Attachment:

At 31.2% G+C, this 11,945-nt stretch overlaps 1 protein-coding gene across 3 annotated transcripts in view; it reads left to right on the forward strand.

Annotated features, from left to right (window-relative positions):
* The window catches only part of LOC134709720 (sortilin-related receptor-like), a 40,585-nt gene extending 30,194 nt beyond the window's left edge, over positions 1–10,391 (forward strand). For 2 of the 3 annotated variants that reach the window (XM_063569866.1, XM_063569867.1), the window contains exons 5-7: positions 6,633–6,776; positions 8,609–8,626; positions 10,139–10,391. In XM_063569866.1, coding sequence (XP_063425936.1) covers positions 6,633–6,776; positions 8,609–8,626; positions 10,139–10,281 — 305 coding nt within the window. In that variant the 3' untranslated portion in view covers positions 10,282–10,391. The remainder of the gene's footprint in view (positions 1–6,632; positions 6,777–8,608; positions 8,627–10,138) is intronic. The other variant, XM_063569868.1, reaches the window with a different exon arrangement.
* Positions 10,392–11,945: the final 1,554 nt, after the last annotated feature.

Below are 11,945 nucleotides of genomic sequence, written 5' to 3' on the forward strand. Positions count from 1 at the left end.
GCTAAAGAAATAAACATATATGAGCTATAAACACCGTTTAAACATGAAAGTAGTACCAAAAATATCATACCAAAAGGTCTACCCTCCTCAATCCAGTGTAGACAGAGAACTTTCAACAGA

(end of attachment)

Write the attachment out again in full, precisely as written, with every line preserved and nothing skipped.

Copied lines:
At 31.2% G+C, this 11,945-nt stretch overlaps 1 protein-coding gene across 3 annotated transcripts in view; it reads left to right on the forward strand.

Annotated features, from left to right (window-relative positions):
* The window catches only part of LOC134709720 (sortilin-related receptor-like), a 40,585-nt gene extending 30,194 nt beyond the window's left edge, over positions 1–10,391 (forward strand). For 2 of the 3 annotated variants that reach the window (XM_063569866.1, XM_063569867.1), the window contains exons 5-7: positions 6,633–6,776; positions 8,609–8,626; positions 10,139–10,391. In XM_063569866.1, coding sequence (XP_063425936.1) covers positions 6,633–6,776; positions 8,609–8,626; positions 10,139–10,281 — 305 coding nt within the window. In that variant the 3' untranslated portion in view covers positions 10,282–10,391. The remainder of the gene's footprint in view (positions 1–6,632; positions 6,777–8,608; positions 8,627–10,138) is intronic. The other variant, XM_063569868.1, reaches the window with a different exon arrangement.
* Positions 10,392–11,945: the final 1,554 nt, after the last annotated feature.

Below are 11,945 nucleotides of genomic sequence, written 5' to 3' on the forward strand. Positions count from 1 at the left end.
GCTAAAGAAATAAACATATATGAGCTATAAACACCGTTTAAACATGAAAGTAGTACCAAAAATATCATACCAAAAGGTCTACCCTCCTCAATCCAGTGTAGACAGAGAACTTTCAACAGA